The Project Director

Project Director (PD), an officer of the rank of a federal secretary, should be the chief executive of the project of Islamization of the economy. He should have the necessary powers to carry out the work across various sectors in the economy. The law should decide the powers and responsibilities of the Project Director. In brief, he should not be hamstrung by bureaucratic red tape. He would monitor the operations of those financial institutions that choose to adopt Islamic finance as a mode of their business. The Project Director should have four wings each headed by a Deputy Project Director. The Deputy Projector Directors should have following the Directorates under them:

a) Deputy Project Director-I:

     i)  Director General (Training)

     ii) Director General  (Media)

     iii) Director General (Educational Institutions)

b) Deputy Project Director-II

     i)  Director General (Financial Institutions)

     ii) Director General (Government Transactions)

c) Deputy Project Director-III

     i)  Director General (Sharī‘ah Audit)

     ii)  Director General (Economic Analysis)

     iii) Director General ( Research & Development)

d) Deputy Project Director-IV

     i)  Director General (Finance)

     ii) Director General (Administration)


The Deputy Project Director-IV will have the responsibility for finance and administration. For others we give a brief description of their responsibilities.  

Director General (Training): He shall be responsible for the training of banking staff and officers in the concepts, and mechanics of the Islamic financial system. He shall develop appropriate teaching material and set up training institutes for this purpose. Besides in-service training of the banking staff, he shall also offer diploma and certificate courses for young graduates to meet future staffing needs of the financial sector. These courses will also be available to the personnel of other Muslim countries.

Director General (Media): He shall be responsible for developing a close liaison with the television, radio and press of the country and abroad. He shall develop programs, features, films and other promotional material to introduce the concept of Islamic financial system. He shall also respond to any unfair criticism of the change program and clarify the official position. He shall encourage dialogue and debate in the media on various aspects of the change program. He shall also prepare briefing material for the steering committee and the chairman indicating such policy changes as may be suggested by the media and the public.

Director General (Educational Institutions): He shall be responsible for planning appropriate changes in the courses and syllabi of educational institutions at all levels. He shall sponsor development of teaching material for various classes that incorporate theoretical and practical aspects of the Islamic economy. These books and other teaching material shall be freely available for those institutions that opt to teach Islamic economics to their students. However, the government educational institutions will adopt this material as a mandatory component. He shall also coordinate with private sector educational and training institutions for offering training courses on Islamic finance through them.

Director General (Financial Institutions): He shall be responsible for coordinating the operations of the financial institutions dealing in Islamic finance. He shall oversee  and evaluate the implementation  plans of the change over by various institutions. He shall be the first level trouble-shooter for the financial institutions.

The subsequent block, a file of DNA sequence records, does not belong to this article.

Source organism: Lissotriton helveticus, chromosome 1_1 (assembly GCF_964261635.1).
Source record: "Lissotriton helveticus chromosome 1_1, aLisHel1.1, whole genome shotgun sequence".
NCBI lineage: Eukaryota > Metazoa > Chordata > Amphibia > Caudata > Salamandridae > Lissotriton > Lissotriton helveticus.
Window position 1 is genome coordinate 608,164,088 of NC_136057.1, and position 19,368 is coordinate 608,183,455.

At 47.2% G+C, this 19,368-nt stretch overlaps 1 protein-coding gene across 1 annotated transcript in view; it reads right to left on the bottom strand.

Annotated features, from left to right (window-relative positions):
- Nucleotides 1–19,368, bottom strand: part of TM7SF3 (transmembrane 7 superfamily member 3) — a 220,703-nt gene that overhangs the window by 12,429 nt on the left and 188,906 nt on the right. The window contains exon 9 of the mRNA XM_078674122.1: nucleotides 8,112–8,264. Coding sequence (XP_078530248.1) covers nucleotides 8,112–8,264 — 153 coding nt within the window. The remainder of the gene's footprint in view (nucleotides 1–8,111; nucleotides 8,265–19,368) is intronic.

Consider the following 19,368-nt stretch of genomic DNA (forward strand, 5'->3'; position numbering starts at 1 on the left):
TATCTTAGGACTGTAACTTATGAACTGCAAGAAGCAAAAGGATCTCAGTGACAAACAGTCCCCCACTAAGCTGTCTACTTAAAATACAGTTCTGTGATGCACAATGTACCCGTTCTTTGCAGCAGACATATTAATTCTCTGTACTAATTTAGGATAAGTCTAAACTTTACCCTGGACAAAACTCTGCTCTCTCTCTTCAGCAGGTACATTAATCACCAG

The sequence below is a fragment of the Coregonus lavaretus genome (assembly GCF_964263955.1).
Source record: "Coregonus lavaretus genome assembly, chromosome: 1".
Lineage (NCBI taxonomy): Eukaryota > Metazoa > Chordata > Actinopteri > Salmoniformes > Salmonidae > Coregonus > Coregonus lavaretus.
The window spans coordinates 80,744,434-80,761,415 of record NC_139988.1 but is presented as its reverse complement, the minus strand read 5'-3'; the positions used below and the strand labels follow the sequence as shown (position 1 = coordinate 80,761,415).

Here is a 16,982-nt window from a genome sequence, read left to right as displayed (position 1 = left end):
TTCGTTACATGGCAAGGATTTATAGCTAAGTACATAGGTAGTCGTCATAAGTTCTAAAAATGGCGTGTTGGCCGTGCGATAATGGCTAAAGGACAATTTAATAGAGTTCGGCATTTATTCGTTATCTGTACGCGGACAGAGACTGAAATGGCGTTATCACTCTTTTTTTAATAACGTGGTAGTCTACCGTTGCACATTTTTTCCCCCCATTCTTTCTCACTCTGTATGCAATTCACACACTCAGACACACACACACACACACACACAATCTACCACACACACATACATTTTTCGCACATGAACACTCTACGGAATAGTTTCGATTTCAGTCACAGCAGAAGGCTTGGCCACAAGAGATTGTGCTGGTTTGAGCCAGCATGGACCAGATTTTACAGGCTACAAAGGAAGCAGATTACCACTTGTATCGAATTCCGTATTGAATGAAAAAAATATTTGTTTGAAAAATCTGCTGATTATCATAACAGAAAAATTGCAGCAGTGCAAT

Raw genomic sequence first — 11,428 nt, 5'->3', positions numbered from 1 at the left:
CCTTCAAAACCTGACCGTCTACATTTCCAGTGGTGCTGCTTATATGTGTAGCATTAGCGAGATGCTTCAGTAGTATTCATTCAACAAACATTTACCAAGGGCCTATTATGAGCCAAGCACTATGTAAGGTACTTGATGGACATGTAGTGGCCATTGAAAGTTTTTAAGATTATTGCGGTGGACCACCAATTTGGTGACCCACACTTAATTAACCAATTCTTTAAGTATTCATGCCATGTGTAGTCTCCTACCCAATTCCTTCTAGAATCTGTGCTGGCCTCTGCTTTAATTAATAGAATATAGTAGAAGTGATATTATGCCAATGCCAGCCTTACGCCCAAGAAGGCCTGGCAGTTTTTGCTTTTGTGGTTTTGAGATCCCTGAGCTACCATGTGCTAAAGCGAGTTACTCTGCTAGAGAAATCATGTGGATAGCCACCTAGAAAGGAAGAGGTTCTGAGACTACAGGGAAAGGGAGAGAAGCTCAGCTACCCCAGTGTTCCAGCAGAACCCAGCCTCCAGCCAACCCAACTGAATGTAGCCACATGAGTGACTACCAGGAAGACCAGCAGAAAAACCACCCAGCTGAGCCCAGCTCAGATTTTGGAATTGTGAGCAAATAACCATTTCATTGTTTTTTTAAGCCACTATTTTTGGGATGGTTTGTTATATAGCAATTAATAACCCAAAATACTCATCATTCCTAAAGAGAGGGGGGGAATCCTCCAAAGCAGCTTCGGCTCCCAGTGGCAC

Director General (Government Transactions): He shall have the responsibility of planning for the elimination of interest effectively from all types of government transactions. It will involve reviewing of domestic and foreign government transactions. He will also be responsible for re-negotiating the existing government debt agreements and for making short term and long term plans for eliminating interest from the future government business. This will be a heavy charge and in practice more than one director general may have to be assigned this responsibility.

Director General (Sharī‘ah Audit): The Director General (Sharī‘ah Audit) will have the responsibility for ensuring that the financial institutions purporting to offer Islamic finance ought to be doing so in letter and spirit, and that the change is not merely in name. The Director General and his staff could be drawn from the Auditor General’s department and corps of Sharī‘ah scholars with the consent of the SSB.

Director General (Economic Analysis): He will be responsible for collecting information on the state of economy regarding specified indicators like saving, investment, prices, money supply, international capital flows, stock exchange activity, etc. With the help of professional economists, he shall develop periodic reports on the effects of Islamization on various economic variables. His reports will be a major resource for conceiving any strategic moves in the implementation plans.

Director General (Research & Development): He shall be responsible for basic and applied research in the Islamization of the economy. At a primary level, he should collect information on the actual state of Islamization in the economy. But over a long term, he shall conceive projects in creating new knowledge in this field. His reports will provide a continuous source for improving the implementation of the project.


Some Related Issues

1. Leadership Role of the Government

The strategy proposed in this paper makes Islamization of financial institutions a voluntary process. It perceives to eliminate interest from the economy through an economic mechanism. The legal process only supports the effort but does not make dealing in interest as illegal. In this scenario, the question arises: what is the role of the state? Shall it remain a silent spectator to the Islamization process or would it play any active role in it. Our suggestion is that the government should play the leadership role in eliminating interest from the economy. It should move in the following direction: